the Root resolution and invite all other
nations of the globe to commit them- |
selves In a similar way. The last clause
jf the Root resolution probably will re- 1
-eive special attention from the Gorman
Government. It was adopted at the : ,
meeting of the limitation of armament ,
onferenee to-day and practically rounds
?ut the entire naval program.
Few Details to lie Arranged.
A few comparatively unimportant details
are yet to be arranged. It Is not j
Relieved that eltnrr f ranco or uajy wm
Turlhcr dissent from the feature of the
naval structure relating to auxiliary
rraft. If thla expectation is realized
the naval program will he submitted to
a plenary session of the conference 1
early next week.
gurface Indications point to the close (
)f conference activities within the next t
en days, barring unexpected complica- I
tlona that are alwaya to be looked for '
it International gatherings. The American
delegates, however, have not fixed
*ny definite date for the wind up of the f
inference, concerning which there has f
heen a marked falling off In popular t
nterest. The Impression generally pre- f
calls among the delegates that there
will he at least two public sessions of (
the conference next week and that the ,
weond may Hec the entire program |
completed. c
The American and British delesates I
xpressed gratification over the ac- '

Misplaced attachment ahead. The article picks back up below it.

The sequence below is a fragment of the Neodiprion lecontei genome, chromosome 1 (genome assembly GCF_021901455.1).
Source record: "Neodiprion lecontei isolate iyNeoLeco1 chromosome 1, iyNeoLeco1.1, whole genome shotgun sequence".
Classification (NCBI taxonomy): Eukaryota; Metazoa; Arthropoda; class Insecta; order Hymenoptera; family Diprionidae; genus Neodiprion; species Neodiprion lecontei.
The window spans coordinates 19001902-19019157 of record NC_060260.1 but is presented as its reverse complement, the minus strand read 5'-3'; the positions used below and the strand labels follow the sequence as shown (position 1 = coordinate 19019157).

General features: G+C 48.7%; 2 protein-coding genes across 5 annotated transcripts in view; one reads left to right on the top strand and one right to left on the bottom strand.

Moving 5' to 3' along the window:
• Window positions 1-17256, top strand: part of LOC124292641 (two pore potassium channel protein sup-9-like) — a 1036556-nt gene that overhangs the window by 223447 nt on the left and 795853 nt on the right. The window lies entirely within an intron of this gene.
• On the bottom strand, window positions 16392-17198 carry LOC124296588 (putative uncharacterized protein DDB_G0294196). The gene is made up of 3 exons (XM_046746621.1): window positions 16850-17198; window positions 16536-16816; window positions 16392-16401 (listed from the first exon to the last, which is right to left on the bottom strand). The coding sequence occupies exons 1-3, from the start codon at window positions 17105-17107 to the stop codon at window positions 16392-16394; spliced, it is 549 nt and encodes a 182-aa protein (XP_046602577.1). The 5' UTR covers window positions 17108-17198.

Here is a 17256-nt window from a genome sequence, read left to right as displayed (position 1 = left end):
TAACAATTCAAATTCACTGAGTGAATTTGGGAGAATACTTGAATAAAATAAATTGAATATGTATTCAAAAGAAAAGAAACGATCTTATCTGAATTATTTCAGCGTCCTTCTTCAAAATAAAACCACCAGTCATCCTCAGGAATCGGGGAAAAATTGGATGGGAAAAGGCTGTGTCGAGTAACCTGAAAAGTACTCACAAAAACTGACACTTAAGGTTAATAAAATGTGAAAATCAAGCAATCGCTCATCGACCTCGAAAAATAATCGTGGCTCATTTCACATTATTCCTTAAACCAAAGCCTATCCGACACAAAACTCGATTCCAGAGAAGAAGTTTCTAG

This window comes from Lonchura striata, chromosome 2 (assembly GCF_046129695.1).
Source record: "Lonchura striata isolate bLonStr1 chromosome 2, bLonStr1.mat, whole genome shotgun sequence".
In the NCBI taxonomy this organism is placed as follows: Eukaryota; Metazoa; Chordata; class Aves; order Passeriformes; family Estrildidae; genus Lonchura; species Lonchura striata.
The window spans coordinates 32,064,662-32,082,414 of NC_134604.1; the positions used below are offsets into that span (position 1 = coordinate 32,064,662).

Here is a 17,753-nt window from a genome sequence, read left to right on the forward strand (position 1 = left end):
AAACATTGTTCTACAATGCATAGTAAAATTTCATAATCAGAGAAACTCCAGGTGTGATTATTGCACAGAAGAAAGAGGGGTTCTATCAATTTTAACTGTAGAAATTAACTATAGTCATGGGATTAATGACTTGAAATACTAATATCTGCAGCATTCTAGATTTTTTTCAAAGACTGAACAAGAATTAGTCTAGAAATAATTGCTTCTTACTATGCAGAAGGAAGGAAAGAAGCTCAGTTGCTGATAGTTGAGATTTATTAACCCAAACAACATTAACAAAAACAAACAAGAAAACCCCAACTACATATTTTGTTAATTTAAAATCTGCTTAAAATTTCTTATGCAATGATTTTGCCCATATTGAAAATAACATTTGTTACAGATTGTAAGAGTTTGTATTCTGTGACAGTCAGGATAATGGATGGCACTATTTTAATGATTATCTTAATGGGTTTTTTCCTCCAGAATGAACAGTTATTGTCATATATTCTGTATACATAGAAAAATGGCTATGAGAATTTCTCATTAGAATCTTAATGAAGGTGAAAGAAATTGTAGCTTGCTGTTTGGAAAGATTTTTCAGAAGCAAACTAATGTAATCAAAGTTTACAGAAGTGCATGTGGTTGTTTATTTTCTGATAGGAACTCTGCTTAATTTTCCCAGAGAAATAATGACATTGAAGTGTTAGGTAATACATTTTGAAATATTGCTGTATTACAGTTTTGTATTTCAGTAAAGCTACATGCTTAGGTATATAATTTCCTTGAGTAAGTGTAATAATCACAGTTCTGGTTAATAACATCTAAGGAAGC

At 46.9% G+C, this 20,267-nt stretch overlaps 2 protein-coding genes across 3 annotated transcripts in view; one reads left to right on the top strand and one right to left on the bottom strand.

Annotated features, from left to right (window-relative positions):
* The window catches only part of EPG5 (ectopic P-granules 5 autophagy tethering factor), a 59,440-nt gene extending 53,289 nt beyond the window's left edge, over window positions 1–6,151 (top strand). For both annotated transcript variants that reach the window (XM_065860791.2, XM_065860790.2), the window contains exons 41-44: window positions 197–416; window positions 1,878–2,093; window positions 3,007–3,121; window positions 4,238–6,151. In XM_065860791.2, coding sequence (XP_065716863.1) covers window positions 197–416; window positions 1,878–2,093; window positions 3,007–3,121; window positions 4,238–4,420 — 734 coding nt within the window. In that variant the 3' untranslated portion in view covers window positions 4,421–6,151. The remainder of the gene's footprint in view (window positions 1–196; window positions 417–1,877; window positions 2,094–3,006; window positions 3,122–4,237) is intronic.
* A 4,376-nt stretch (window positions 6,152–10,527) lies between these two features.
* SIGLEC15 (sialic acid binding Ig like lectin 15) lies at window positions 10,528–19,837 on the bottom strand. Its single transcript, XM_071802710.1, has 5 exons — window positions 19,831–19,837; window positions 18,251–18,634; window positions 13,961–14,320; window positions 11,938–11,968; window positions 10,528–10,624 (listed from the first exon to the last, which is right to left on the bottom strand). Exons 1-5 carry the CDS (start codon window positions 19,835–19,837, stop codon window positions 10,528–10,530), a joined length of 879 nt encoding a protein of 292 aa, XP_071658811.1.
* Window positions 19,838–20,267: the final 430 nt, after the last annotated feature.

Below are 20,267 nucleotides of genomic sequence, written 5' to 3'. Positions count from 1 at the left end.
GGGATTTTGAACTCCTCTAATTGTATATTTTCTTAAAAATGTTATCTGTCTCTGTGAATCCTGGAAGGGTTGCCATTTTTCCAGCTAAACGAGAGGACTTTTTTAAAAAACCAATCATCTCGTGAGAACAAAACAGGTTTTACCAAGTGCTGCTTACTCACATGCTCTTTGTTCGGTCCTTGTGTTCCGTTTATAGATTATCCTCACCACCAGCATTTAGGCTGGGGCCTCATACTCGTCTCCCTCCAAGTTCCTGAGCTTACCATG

eptance of the fourth clause of the
Hoot resolution by the five T'owers that ,
participated In the meeting of the ar- (
nament committee. They appeared to ' i
-< gard It as being especially Important 1 |
>?< ause of the opportunity It provides j
lermany to Indicate a change of heart 1
onoernlng the uee of submarine*. l
In revealing he adoption the. flnnl I
luuse of the Hoot resolution to-night I
he spokesman for the American dele- i
Ration declined to enter Into any Uls- r
urslon as to what constituted n mer
* * -1.1?- IT? "I-- .Inollrxsl In tfiirtnlir I
<?n Interpretation of the previa lone for
he trial of a submarine coijimandrr
Itullty of piracy within the meaning
if the resolution before the elvll or
nllltary authorities of any Power wlthtn
he Jurisdiction of which the Illegal act
I" committed.
American delegates do not believe a
dearer definition of the merchant ship
'han that already established by Intertatlonal
law Is needed. They are likewise
of the opinion that the method for
Imposing penalties for arts of piracy
ire too well defined to need further
Dependent t'pon >nflonnl Honor.
They admit, of course, that the effectiveness
of the Root submarine proposals
depends solely on fhe honor of
a nation subscribing to them.
The conference sedulously has avoided
ommitment In any agreement already
eached or In process which pledges a ,
intlon represented to punitive policies
lenlgned to enforre such ngreemrnits.
Vot the least Important ohjeetlon to any
inch doctrine Is the rorsfltutlonal policy
. .
Conllntied on Page Two.
f>ella RohMa Room -Runrtsy Pinner and Kt- I
nlng Concert, jO. Vanderblll Hoi. I -Adv. I
Supreme Council Accepts Idea
and Victors and Vanquished ,
Will Confer.
Must Promise to Recognize
Debt, Cease Propaganda
and Stop Warring.
Special Cable In The New York Herald.
Copyright. 1922, bp Tub New York Herald.
Cannes, Jan. 6.?Europe Is unquestionably
on the threshold here of a
new economic and political era. This
era is to be marked by the elimination
of the line which since the war
has been dividing the victors and the